Operating profit for Japan’s fourth-largest automaker tumbled 32% to 55.9 billion yen ($514 million) in the July-September quarter from the same period a year earlier. A drop in domestic output due to the need to improve its inspection processes after a mileage scandal also hurt.
Suzuki has boxed itself in somewhat by going so hard on India, and I can’t get over its president’s quote there admitting that the company assumed the market in India would be “an uninterrupted move upwards.” Even in the best of times that seems like a leap.
Fiat Chrysler and Peugeot are merging, you may have read already previously in this blog. Automotive News says that its success will hinge on how it deals with dealerships.
[Larry Dominique] and [PSA Group CEO Carlos Tavares] are convinced that the current retail business model isn’t sustainable. Profit is simply too hard to come by in too many dealerships. Ubiquitous stair-step incentives damage brands they’re designed to help, and many dealers depend on them to stay in the black.
Among the questions Dominique is asking: Do service operations need to be mated to sales facilities? Is it possible to create a destination that car shoppers want to visit, where they might even find delight in experiencing “the brand?” How can dealers’ startup costs be reduced? Might technological tools be used as a way around oppressive fixed costs while also appealing to a generation of digital-savvy consumers?
One thing that has been decided is that PSA will have retail partners when it enters the U.S. It won’t go the Tesla route and sell directly to consumers.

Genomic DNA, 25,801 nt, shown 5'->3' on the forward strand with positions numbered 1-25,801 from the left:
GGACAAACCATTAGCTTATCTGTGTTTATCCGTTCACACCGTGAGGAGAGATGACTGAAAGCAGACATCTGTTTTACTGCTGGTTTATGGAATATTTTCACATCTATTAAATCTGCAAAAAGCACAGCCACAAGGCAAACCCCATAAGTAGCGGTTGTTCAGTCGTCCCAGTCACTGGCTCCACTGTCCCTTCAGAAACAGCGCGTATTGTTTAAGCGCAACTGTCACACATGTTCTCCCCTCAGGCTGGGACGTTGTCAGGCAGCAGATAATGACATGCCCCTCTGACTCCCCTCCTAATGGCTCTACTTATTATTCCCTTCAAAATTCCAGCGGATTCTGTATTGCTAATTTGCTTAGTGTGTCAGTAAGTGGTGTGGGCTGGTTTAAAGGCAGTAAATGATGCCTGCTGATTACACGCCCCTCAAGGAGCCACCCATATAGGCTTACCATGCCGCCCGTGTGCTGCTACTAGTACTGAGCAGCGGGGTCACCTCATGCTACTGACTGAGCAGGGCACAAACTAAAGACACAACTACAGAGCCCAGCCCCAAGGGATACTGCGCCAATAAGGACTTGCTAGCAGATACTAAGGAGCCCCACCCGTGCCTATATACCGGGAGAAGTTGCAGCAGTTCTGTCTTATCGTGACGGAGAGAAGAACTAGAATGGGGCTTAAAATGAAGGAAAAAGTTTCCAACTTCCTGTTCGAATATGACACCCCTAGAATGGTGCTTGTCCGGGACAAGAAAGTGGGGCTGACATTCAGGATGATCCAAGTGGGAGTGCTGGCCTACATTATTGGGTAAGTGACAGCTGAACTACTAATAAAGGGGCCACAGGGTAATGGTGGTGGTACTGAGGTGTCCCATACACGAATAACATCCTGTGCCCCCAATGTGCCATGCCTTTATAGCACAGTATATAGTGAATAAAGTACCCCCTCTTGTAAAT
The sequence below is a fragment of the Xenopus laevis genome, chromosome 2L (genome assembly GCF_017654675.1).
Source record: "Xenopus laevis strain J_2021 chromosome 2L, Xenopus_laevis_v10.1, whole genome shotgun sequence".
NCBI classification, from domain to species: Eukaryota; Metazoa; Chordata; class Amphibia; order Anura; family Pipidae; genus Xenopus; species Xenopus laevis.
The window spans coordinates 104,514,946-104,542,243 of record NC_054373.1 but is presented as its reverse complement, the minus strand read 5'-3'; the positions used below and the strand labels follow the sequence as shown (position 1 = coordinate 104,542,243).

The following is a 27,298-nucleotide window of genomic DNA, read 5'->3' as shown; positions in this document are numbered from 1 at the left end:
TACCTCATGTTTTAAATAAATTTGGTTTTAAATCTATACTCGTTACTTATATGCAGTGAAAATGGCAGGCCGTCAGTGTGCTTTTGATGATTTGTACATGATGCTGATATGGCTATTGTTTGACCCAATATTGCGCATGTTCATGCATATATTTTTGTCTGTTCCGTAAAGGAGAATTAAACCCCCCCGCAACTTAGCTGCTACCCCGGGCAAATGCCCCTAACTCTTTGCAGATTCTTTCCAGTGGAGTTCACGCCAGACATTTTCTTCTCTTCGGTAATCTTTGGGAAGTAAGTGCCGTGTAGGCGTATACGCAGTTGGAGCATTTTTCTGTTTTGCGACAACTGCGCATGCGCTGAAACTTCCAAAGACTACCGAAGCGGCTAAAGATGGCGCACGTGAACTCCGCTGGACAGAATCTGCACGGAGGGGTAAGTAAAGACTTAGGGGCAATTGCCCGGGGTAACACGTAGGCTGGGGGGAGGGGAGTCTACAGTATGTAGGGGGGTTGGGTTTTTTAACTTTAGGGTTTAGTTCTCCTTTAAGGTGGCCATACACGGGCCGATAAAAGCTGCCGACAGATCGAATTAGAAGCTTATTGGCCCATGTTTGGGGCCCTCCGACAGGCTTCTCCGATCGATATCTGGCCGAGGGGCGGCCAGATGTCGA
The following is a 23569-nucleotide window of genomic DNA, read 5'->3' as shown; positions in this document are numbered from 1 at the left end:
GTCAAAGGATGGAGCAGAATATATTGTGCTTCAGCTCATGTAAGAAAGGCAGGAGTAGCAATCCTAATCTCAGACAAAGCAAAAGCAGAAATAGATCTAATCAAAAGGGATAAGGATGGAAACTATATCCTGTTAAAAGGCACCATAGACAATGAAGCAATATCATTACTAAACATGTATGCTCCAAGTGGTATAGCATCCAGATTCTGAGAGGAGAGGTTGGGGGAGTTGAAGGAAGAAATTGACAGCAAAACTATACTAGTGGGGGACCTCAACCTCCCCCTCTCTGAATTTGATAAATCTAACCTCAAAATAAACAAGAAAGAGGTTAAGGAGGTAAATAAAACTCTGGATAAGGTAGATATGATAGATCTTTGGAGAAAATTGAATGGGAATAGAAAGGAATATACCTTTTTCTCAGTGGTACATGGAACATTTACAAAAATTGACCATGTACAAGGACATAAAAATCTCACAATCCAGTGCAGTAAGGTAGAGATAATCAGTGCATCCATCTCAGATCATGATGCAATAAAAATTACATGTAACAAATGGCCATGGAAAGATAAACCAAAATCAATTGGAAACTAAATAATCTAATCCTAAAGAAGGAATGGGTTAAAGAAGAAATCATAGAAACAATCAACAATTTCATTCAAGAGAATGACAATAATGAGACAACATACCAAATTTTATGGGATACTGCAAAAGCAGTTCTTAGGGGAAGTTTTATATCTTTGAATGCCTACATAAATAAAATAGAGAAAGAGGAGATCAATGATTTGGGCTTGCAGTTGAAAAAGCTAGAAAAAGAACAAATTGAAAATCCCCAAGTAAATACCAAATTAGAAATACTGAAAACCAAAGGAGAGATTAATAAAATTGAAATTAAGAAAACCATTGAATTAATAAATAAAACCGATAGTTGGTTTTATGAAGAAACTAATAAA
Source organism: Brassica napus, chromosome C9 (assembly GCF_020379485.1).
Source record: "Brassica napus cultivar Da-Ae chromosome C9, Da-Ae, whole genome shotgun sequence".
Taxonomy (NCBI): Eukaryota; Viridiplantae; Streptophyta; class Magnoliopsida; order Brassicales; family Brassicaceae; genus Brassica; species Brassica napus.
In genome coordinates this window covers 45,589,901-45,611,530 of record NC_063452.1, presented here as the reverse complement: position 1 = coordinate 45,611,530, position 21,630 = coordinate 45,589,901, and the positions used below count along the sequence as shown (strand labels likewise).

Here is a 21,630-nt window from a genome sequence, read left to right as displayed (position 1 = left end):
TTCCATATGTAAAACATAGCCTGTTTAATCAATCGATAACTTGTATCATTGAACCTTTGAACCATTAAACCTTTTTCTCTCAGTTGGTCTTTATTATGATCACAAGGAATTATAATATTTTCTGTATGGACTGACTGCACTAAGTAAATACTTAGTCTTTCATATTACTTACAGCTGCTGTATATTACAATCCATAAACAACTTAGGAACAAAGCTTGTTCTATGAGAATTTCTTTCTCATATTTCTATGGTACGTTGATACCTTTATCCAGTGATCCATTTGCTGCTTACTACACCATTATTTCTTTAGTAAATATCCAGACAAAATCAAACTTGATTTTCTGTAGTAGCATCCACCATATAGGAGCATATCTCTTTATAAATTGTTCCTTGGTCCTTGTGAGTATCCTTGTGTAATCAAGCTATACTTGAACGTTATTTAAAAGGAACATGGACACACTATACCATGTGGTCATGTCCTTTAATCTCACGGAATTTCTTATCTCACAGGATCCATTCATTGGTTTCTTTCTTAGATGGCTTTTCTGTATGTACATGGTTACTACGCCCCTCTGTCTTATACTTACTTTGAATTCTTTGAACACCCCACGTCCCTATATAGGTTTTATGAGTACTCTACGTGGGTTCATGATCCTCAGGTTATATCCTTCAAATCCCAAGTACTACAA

I feel like people have been trying to solve the can-dealerships-actually-be-cool-and-good question my entire life, and no one has ever been able to make dealerships cool or good. I would also think that Peugeot’s success here would hinge more on if they made well-built cars and trucks and SUVs that look good and are priced right and people actually wanted to buy, as opposed to the concerns of some dealers. But it’s not my money.
From The New York Times, in 1986:
As brass bands played, three United States Navy warships, each flying China’s flag, tied up here today and became the first American vessels to visit China since the Communists took power.
A gray early-morning haze shrouded the harbor as guns from the arriving American ships fired a 21-gun salute in honor of the Chinese Navy. Then, nudged gently by large white tugboats, the guided-missile frigate Rentz loomed through the mist with sailors in blue pea jackets and white caps standing at attention along her entire length.
Three elderly Chinese ships, a destroyer, a frigate and a submarine, were moored nearby with dozens of colorful signal flags flapping from their rigging. Chinese sailors stood at attention on deck while a United States Navy band aboard the guided-missile cruiser Reeves struck up ‘’Happy Days Are Here Again.’’
I think so, but only because I think Silicon Valley is an inherently irrational place, with a bottomless appetite for “disruption” as opposed to “profit.”